WEST & CENTRAL EUROPE - 66%
Primarily located in: Germany, France, Switzerland, Austria, Italy
Also found in: Netherlands, Belgium, Luxembourg, Spain, Slovenia, Liechtenstein, Croatia, Bosnia, San Marino, Hungary, Czechia, Slovakia, Poland, Andorra
The West and Central Europe cluster consists of present day countries of France, Belgium, Netherlands, Luxembourg, Switzerland, Austria, Czech Republic, and Germany. Modern Humans had populated West and Central Europe toward the end of the last ice age, when the ice sheets north of the Mediterranean coast began to retreat. This cluster displays an incredible history of migration, invasion, and colonization resulting in shared genetic relatedness with nearly all of the other European clusters. Experiencing ancient interactions and exchanges with cultures from Britain, Scandinavia, Asia, and Africa. Thus, populations in this cluster continue to display genetic, cultural, and linguistic influence from these ancient interactions. Long distance travel between continental Europe and populations in the British Isles are illustrated by the shared knowledge of specific pottery and metalworking technologies. More convincingly, archaeological remains of an individual (the Amesbury Archer from roughly 2000 BCE) buried near Stonehenge in England is known (through oxygen isotope analysis of his teeth) to have grown up in mainland Europe, thus illustrating the close connections between these two clusters. The development of complex city-states was first established along the southern coastlines of France. Colonies of Greek, Phoenician, and Carthaginian settlers were the first to establish these complex societies; Roman colonies were quick to follow transferring cultural practices – such as the importance of wine drinking for the elites in central and eastern France. To the north, Celtic bands maintained semi-nomadic settlements throughout most of the cluster. By roughly 300 CE, a Celtic sect, having originated in Scandinavia, was pushed westward by invading forces from Attila the Hun, further intensifying tension between the Romans and Celts. With the Germanic tribes pushed out of Eastern Europe, Slavic speaking peoples moved into these regions and settled in areas leading up to east Germany. Continual raids from Germanic tribes and Mongolian forces from Asia ended Roman occupation in this cluster by roughly 500 CE. During this time period, the Celts continued migration to further reaches of land. The Celts moved into and settled in regions southward. These regions included Northern Italy, most of Britain, modern day France, and Spain; they also conquered most of Northern Africa, Sardinia, and Rome in the process. It is after the Celtic spread that populations within this cluster began to establish complex and diverse civilizations that are later recognized as some of the most powerful and influential cultures in the world. These ancient histories continue to influence identities and histories of present day populations in this cluster.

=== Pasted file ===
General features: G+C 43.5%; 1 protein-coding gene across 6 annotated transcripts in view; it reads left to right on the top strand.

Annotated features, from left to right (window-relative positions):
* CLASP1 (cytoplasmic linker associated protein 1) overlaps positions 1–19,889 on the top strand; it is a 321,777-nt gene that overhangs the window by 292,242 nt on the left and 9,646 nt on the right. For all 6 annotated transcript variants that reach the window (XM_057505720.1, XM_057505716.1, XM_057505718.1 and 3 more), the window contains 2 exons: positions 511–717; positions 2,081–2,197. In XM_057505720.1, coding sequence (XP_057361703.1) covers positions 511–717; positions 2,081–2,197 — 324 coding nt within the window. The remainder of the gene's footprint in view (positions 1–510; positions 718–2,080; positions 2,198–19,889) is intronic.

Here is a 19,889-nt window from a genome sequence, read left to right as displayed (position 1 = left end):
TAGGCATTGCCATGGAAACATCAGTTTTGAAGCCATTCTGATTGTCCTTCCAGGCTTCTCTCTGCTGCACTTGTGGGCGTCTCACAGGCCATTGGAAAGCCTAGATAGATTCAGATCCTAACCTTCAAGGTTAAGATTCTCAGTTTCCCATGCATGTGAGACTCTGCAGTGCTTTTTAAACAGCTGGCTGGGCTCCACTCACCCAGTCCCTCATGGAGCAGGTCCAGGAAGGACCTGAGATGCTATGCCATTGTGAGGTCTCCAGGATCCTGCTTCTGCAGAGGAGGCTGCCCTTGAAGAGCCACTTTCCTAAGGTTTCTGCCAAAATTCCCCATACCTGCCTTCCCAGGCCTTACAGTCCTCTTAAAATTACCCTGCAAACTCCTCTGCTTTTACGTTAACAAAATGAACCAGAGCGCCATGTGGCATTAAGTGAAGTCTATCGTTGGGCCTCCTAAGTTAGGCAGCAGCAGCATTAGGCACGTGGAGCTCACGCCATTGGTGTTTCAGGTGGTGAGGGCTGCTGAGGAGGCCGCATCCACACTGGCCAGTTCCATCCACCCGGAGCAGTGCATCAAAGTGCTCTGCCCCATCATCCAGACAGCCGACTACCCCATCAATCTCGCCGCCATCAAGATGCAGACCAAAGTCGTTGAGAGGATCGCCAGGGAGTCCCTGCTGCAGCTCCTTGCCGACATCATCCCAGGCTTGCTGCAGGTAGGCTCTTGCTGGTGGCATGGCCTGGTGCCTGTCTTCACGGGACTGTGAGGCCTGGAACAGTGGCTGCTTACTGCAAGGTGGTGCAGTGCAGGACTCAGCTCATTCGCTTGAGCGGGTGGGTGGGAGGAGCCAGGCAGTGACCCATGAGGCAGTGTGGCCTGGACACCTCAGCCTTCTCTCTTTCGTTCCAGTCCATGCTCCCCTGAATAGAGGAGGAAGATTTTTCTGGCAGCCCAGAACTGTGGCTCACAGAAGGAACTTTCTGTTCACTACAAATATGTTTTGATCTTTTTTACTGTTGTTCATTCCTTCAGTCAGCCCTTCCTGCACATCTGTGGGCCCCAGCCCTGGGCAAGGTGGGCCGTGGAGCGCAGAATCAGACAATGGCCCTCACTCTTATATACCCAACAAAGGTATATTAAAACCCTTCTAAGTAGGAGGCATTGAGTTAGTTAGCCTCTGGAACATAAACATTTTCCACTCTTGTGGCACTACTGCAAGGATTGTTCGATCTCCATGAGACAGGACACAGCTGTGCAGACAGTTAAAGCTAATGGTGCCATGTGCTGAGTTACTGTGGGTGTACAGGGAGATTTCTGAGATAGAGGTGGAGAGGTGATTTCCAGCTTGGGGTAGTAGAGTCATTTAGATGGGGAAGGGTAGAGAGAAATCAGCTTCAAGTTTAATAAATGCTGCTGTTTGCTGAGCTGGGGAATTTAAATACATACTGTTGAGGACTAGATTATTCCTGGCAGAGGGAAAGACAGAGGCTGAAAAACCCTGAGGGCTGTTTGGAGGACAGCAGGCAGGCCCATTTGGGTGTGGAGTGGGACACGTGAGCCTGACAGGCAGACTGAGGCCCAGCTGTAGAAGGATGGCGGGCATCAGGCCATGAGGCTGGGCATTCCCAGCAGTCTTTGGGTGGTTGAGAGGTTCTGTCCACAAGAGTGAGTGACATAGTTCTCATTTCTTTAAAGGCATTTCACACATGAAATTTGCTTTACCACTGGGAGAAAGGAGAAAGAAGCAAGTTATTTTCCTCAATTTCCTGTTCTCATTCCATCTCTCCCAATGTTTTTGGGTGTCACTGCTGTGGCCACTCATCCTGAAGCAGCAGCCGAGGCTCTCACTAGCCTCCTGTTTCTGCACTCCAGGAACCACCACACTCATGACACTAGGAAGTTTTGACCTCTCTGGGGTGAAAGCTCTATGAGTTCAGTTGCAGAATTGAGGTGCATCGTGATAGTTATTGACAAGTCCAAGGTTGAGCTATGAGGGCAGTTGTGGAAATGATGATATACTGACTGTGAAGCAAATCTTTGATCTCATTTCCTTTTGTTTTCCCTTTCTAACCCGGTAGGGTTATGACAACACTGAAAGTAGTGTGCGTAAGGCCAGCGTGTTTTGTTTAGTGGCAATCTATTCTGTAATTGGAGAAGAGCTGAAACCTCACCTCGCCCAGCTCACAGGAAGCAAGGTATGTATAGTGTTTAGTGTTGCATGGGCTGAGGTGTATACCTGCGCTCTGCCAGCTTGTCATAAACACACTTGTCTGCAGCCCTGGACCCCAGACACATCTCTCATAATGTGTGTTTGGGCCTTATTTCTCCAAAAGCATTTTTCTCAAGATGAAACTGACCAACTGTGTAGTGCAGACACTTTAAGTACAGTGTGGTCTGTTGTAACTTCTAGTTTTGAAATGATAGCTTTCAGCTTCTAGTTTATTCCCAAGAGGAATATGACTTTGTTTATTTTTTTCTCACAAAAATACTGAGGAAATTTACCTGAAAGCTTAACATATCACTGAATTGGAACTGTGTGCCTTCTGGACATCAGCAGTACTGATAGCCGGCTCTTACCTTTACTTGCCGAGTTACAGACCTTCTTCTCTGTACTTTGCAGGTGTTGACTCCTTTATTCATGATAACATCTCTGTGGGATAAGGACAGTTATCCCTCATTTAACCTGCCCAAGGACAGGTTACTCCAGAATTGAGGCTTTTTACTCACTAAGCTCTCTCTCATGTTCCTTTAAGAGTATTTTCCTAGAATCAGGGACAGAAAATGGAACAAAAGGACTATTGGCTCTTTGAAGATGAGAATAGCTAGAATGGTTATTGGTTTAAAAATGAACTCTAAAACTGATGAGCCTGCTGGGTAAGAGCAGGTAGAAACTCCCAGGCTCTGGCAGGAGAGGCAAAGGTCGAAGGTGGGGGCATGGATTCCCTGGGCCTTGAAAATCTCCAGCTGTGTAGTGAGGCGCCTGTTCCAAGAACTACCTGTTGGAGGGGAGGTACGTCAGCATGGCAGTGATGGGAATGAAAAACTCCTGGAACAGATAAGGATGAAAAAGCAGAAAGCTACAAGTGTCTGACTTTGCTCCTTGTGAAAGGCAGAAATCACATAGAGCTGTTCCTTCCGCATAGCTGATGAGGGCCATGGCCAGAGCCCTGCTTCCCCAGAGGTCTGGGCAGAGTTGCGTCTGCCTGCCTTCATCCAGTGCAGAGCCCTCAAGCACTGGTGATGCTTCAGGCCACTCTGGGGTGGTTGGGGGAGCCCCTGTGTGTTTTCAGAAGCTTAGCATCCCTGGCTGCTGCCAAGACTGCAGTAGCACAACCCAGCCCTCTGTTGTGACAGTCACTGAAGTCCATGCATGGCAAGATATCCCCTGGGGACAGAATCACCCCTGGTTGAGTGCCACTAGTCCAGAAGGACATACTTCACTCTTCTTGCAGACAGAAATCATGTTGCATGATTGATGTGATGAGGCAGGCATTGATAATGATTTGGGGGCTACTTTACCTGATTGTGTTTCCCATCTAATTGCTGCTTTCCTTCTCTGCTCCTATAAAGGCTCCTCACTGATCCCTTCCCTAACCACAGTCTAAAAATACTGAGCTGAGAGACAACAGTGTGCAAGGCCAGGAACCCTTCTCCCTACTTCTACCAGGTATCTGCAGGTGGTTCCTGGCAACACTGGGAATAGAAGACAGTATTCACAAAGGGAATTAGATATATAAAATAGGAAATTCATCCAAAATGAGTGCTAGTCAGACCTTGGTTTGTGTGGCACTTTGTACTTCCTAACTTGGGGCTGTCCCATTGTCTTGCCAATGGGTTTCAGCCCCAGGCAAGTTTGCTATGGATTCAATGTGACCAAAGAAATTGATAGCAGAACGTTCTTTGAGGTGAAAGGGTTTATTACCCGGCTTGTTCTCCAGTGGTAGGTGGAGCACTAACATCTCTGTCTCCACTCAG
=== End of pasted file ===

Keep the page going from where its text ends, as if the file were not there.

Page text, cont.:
SCANDINAVIA - 22%
Primarily located in: Norway, Sweden
Also found in: Denmark
The Scandinavia cluster consists of present day Norway, Sweden, and Denmark. Due to the remaining ice sheets from the last Ice Age, modern humans did not settle permanently into this region until roughly 9000 BCE. During this time, Denmark and Sweden were connected via a land bridge that enabled migration from continental Europe to the Scandinavian Peninsula roughly 13,000 years ago. These early hunter-gatherer populations settled along the waterways – lakes, marshes, and rivers. By 6000 BCE, the Ertebolle peoples had established complex hunter-gatherer settlements and seasonal camps along the coastlines. The cultural and technological achievements of these peoples are paralleled in regions of the North European plains, eastward to regions in Ukraine and Siberia. By 2500 BCE, local populations in the Scandinavia cluster had begun farming, and soon established strong trade links with the continent, particularly with populations along the Danube River basin stretching from present day Moldova west to Germany, and south to the Roman empire. Chieftain tribes ruled ancient Scandinavia, and the Viking Age was born around 800 CE in the bay between the Gotta River in Sweden and Cape Lindesnes of Norway. Between 800 and 900 CE, Viking populations had taken control of trade from the Dnieper River to the Baltic Sea and Constantinople, connecting them to populations as far away as the Middle East, Western Russia, and Siberia to the east. During the Viking Age (800 – 1050 CE), Vikings spread throughout the Old World in raiding and settlement parties. Vikings traveling west spread as far as North America and conquered areas between (such as Ireland, Scotland, England, France, Iceland, and Greenland). Viking populations moving into the east maintained control in the Slavic states along the Baltic Sea, Russia, and Steppe regions until they were forced out by invading Mongol armies. By the 11th century, the Viking Age had ended and the powers of Sweden, Denmark, and Norway battled for control of the Scandinavia cluster until the Kalman Union in 1397 unified the three powers up to the early 16th century.